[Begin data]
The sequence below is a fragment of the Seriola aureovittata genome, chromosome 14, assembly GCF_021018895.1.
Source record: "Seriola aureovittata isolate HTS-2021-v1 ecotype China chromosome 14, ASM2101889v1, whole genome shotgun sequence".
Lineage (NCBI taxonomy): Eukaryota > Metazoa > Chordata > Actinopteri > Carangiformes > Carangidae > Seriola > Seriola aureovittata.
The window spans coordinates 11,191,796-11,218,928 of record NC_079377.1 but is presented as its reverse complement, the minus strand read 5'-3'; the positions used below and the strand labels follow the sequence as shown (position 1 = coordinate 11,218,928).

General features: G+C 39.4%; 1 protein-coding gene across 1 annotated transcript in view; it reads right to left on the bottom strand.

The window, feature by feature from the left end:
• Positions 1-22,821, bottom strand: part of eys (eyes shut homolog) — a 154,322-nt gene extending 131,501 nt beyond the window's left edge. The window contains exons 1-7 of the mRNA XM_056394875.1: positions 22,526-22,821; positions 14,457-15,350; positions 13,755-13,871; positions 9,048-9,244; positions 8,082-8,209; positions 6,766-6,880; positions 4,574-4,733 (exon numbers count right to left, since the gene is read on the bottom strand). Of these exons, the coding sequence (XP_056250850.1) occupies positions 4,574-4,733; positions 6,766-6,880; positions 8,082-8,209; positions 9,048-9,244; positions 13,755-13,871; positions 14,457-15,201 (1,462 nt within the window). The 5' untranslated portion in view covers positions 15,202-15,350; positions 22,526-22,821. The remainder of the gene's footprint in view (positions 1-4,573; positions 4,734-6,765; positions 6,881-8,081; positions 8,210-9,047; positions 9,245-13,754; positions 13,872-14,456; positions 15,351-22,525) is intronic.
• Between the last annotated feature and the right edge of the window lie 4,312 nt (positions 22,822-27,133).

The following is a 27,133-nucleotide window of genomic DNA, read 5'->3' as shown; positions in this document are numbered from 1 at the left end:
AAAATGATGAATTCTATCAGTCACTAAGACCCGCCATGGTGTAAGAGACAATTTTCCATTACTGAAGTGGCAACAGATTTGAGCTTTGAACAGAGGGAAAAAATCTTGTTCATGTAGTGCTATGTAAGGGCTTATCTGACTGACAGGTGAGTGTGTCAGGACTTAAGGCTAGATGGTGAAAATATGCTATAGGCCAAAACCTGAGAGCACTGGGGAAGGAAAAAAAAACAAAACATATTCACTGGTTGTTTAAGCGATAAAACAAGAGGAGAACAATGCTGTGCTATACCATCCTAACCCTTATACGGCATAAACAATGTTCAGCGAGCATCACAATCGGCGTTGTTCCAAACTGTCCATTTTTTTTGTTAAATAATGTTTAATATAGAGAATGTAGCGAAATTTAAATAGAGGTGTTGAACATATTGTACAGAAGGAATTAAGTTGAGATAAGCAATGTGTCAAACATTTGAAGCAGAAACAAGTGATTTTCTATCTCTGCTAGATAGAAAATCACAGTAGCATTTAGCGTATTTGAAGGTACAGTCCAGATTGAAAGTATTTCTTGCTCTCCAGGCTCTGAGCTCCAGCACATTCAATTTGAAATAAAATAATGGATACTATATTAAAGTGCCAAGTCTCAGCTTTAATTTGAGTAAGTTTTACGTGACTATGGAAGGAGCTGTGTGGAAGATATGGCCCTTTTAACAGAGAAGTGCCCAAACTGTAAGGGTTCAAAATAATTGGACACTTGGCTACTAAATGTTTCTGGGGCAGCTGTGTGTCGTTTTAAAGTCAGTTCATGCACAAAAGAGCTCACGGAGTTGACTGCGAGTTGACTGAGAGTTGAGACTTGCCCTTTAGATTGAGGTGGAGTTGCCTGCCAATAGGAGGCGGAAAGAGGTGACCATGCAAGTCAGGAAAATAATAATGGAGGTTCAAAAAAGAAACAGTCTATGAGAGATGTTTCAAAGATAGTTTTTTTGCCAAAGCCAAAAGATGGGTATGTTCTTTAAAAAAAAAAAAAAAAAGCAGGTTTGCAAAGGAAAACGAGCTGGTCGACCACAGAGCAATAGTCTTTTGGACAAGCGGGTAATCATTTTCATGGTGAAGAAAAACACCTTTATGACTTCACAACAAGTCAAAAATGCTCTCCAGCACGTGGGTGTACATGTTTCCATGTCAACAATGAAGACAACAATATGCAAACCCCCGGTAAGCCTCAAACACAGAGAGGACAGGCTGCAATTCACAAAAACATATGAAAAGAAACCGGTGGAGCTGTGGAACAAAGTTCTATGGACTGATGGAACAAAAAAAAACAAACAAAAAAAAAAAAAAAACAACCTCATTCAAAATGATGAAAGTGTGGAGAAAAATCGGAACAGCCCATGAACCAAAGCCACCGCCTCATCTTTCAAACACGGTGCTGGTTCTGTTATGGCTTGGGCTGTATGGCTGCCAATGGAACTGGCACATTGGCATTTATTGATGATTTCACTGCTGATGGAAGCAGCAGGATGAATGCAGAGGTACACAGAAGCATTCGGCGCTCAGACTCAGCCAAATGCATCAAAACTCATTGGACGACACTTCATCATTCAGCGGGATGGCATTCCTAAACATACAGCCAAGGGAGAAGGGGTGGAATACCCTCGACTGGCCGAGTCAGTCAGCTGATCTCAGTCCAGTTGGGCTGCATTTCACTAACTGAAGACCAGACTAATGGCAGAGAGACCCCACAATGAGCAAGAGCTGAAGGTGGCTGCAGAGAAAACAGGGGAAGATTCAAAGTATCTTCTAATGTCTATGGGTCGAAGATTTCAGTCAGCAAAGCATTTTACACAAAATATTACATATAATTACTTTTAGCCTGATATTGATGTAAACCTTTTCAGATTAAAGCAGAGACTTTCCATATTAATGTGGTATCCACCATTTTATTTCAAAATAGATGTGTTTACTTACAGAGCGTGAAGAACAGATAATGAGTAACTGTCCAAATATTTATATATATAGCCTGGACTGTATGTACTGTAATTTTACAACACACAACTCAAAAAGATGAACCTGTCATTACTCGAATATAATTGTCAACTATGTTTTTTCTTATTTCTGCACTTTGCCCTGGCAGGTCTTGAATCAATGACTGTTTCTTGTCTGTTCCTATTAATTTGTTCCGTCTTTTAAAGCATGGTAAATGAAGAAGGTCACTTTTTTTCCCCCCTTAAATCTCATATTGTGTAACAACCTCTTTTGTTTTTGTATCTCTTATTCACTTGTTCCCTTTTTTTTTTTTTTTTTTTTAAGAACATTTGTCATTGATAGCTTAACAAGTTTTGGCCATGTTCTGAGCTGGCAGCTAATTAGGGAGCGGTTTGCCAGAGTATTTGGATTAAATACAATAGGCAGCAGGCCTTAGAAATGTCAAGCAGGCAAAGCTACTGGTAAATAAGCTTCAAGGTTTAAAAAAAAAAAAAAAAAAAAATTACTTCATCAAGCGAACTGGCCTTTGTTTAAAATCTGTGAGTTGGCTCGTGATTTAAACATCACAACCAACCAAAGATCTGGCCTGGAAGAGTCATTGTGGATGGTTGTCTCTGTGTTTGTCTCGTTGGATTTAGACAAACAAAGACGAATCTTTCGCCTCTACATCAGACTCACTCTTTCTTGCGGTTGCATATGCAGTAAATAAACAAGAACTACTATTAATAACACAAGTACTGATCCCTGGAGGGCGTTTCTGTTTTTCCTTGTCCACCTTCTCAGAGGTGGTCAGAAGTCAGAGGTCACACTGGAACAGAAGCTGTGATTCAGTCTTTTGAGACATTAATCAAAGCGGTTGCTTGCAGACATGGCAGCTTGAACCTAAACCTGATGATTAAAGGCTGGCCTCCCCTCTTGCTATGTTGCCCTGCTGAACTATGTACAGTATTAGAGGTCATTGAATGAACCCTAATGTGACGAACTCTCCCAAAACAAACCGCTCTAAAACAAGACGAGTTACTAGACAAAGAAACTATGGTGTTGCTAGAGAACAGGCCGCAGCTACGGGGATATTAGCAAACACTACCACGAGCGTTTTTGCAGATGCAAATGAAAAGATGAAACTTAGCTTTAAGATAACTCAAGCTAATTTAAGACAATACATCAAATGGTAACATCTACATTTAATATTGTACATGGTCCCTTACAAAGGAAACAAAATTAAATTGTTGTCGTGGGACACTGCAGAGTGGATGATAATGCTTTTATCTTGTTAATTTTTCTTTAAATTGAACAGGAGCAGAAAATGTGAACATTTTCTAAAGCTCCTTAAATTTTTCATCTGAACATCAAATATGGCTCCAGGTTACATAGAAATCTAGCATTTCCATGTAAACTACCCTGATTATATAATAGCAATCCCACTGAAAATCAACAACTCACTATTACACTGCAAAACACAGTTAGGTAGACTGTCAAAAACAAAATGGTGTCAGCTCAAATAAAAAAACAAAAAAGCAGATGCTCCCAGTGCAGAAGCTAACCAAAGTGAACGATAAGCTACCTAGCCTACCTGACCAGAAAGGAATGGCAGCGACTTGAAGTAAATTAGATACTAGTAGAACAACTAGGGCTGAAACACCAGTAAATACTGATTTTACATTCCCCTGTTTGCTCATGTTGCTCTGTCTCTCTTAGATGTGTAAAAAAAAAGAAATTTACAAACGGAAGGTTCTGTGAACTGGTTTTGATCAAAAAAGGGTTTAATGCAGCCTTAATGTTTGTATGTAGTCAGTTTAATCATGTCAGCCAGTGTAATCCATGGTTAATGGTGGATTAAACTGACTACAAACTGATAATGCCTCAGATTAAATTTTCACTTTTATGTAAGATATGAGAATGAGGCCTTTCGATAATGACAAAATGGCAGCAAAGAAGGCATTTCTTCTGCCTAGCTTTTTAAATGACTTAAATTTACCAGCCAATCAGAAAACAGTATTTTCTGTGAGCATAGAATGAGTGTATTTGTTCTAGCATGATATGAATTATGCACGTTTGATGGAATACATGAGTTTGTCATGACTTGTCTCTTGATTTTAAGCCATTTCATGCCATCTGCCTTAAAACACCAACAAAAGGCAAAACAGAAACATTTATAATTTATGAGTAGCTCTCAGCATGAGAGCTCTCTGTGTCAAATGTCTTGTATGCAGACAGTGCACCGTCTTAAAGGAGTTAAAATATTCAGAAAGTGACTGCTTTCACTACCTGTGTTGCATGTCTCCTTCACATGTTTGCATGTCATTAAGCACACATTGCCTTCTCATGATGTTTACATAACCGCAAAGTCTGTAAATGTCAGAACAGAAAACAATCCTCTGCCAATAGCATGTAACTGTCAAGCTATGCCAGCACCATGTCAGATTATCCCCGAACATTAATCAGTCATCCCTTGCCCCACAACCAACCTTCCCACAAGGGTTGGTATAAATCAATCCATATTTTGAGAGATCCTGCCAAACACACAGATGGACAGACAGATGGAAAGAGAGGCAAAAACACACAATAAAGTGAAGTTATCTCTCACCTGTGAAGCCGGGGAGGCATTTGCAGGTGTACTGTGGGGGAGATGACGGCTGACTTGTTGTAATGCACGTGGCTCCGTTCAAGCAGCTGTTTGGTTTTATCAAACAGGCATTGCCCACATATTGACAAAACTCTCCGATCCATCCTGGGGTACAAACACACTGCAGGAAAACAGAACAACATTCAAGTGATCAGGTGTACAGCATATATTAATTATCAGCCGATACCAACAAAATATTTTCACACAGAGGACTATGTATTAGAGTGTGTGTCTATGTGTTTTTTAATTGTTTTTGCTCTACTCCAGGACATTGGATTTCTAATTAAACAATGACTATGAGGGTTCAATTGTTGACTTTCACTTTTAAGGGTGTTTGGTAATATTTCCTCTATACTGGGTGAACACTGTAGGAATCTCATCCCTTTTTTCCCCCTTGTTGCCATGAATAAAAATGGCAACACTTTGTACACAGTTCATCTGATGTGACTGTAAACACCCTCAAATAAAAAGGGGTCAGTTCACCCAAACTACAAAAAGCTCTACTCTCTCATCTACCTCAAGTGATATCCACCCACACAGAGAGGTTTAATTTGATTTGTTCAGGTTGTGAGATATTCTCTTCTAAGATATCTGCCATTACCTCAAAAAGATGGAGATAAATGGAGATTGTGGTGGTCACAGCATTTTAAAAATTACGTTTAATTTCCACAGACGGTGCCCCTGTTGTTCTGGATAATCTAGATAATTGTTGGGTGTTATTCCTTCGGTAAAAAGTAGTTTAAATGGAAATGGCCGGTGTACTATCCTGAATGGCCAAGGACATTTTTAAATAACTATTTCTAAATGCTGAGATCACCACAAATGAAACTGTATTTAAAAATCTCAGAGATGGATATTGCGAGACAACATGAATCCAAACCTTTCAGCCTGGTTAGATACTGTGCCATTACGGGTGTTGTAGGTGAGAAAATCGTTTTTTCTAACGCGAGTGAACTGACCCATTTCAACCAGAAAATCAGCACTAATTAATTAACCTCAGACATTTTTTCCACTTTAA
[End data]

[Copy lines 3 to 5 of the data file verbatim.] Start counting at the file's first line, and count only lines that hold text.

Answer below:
Lineage (NCBI taxonomy): Eukaryota > Metazoa > Chordata > Actinopteri > Carangiformes > Carangidae > Seriola > Seriola aureovittata.
The window spans coordinates 11,191,796-11,218,928 of record NC_079377.1 but is presented as its reverse complement, the minus strand read 5'-3'; the positions used below and the strand labels follow the sequence as shown (position 1 = coordinate 11,218,928).

General features: G+C 39.4%; 1 protein-coding gene across 1 annotated transcript in view; it reads right to left on the bottom strand.